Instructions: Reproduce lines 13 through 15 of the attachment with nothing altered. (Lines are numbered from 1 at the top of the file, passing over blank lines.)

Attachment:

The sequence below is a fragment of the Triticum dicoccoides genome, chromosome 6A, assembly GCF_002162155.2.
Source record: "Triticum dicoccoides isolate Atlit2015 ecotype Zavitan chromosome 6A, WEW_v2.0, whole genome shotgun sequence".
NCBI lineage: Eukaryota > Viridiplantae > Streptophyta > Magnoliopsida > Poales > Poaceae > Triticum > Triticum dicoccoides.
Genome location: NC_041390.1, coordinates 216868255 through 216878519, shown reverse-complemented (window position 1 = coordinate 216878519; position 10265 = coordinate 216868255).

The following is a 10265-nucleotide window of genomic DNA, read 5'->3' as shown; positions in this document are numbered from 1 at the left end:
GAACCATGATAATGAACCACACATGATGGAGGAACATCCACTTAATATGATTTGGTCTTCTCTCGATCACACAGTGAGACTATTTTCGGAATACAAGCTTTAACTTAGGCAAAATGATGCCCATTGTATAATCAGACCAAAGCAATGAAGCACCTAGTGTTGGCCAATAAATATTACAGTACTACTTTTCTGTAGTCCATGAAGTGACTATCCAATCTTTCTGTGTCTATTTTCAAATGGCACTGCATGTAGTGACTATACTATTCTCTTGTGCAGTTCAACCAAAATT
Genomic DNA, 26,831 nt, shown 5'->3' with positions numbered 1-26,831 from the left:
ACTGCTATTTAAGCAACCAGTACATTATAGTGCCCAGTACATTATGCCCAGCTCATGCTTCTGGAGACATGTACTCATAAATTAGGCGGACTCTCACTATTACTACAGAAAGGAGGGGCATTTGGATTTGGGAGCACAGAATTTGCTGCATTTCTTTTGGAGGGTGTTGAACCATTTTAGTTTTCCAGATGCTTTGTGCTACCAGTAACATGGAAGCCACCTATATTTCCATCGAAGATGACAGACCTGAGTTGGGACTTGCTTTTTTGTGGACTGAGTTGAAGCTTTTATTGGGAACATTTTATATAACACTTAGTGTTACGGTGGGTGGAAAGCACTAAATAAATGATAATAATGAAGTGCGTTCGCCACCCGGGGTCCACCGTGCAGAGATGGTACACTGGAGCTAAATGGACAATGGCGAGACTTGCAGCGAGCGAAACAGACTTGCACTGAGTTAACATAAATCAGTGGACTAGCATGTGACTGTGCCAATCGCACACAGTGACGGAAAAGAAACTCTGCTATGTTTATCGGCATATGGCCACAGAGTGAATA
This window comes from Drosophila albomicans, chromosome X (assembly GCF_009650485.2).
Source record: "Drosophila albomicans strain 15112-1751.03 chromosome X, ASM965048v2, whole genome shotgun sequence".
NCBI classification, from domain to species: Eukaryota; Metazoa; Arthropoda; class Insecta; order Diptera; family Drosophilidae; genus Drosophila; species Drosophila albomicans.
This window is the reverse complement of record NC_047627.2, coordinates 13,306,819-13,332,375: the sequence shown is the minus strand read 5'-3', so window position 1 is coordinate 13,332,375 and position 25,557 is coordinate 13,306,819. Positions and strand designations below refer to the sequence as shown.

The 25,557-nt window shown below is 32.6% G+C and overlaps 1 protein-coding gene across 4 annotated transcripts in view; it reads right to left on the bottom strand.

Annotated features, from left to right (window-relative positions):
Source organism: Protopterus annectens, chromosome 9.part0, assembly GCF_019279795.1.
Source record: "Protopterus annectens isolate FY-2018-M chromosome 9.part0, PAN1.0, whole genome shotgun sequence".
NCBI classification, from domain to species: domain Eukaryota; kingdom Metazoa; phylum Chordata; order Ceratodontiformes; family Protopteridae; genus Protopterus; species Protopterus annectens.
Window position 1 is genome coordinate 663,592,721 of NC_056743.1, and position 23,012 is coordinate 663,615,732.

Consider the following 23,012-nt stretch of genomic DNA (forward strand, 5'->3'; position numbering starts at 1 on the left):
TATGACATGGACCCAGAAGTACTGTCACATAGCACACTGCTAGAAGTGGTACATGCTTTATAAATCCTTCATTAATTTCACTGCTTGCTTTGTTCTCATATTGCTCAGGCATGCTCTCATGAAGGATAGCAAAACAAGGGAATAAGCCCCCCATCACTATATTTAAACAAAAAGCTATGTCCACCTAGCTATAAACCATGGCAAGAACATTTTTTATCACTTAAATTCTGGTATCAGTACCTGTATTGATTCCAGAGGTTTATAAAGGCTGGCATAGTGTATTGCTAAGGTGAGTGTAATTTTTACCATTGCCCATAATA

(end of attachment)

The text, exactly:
The 25,557-nt window shown below is 32.6% G+C and overlaps 1 protein-coding gene across 4 annotated transcripts in view; it reads right to left on the bottom strand.

Annotated features, from left to right (window-relative positions):
Source organism: Protopterus annectens, chromosome 9.part0, assembly GCF_019279795.1.